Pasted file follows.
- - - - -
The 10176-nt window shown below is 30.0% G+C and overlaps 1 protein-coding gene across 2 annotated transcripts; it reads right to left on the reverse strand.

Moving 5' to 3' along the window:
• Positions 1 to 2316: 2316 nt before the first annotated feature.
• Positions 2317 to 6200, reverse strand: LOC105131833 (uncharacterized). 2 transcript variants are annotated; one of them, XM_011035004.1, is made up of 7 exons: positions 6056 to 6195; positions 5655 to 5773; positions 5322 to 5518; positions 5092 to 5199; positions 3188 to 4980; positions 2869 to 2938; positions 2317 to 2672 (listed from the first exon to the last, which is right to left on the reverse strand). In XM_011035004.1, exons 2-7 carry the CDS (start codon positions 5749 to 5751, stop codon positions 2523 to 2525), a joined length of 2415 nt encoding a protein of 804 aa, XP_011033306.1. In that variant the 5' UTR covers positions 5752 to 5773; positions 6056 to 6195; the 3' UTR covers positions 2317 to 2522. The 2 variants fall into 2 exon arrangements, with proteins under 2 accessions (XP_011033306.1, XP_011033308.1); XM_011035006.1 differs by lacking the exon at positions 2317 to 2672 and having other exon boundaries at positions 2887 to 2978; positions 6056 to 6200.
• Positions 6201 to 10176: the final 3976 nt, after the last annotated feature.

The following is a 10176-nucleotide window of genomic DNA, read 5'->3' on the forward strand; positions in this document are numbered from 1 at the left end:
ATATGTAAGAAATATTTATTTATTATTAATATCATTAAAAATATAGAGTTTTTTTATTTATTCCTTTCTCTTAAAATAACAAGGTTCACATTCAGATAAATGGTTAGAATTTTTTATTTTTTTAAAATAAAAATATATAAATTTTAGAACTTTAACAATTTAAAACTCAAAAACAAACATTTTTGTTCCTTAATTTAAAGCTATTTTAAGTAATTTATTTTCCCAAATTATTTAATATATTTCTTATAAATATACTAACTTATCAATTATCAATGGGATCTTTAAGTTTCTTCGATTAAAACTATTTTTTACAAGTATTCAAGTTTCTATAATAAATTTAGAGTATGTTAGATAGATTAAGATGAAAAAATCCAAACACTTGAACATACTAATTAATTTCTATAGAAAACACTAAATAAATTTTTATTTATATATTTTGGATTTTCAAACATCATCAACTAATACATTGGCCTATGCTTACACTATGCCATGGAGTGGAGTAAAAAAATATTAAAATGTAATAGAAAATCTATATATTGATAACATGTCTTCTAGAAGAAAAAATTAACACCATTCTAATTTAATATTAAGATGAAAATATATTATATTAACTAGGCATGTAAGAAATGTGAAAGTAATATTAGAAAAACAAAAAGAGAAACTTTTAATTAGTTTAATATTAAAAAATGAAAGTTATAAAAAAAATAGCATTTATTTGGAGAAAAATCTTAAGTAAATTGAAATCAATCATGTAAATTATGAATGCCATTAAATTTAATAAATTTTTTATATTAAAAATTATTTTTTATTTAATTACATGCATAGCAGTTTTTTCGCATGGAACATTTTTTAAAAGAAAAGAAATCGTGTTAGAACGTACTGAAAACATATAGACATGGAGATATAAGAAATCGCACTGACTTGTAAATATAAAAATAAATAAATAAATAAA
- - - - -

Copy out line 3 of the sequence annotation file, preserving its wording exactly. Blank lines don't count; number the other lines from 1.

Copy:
• Positions 1 to 2316: 2316 nt before the first annotated feature.